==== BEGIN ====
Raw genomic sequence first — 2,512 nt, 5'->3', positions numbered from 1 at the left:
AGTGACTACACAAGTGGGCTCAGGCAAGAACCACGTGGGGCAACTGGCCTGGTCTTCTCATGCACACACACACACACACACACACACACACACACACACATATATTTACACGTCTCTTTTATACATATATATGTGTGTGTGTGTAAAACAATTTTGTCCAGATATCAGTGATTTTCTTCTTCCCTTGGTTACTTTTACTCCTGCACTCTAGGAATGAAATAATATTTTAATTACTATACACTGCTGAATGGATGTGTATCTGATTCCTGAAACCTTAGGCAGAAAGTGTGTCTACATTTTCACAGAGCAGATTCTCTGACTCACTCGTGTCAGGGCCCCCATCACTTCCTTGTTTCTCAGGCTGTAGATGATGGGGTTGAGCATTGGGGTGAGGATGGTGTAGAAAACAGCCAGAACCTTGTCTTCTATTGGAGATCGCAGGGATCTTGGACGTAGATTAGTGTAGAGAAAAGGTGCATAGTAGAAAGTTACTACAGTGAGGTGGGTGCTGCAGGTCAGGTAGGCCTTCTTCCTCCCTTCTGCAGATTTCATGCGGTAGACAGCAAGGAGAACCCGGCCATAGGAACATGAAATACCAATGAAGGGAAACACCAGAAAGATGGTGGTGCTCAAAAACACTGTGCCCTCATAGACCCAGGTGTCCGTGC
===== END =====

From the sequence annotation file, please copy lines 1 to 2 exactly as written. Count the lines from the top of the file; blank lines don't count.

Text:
Raw genomic sequence first — 2,512 nt, 5'->3', positions numbered from 1 at the left:
AGTGACTACACAAGTGGGCTCAGGCAAGAACCACGTGGGGCAACTGGCCTGGTCTTCTCATGCACACACACACACACACACACACACACACACACACACATATATTTACACGTCTCTTTTATACATATATATGTGTGTGTGTGTAAAACAATTTTGTCCAGATATCAGTGATTTTCTTCTTCCCTTGGTTACTTTTACTCCTGCACTCTAGGAATGAAATAATATTTTAATTACTATACACTGCTGAATGGATGTGTATCTGATTCCTGAAACCTTAGGCAGAAAGTGTGTCTACATTTTCACAGAGCAGATTCTCTGACTCACTCGTGTCAGGGCCCCCATCACTTCCTTGTTTCTCAGGCTGTAGATGATGGGGTTGAGCATTGGGGTGAGGATGGTGTAGAAAACAGCCAGAACCTTGTCTTCTATTGGAGATCGCAGGGATCTTGGACGTAGATTAGTGTAGAGAAAAGGTGCATAGTAGAAAGTTACTACAGTGAGGTGGGTGCTGCAGGTCAGGTAGGCCTTCTTCCTCCCTTCTGCAGATTTCATGCGGTAGACAGCAAGGAGAACCCGGCCATAGGAACATGAAATACCAATGAAGGGAAACACCAGAAAGATGGTGGTGCTCAAAAACACTGTGCCCTCATAGACCCAGGTGTCCGTGC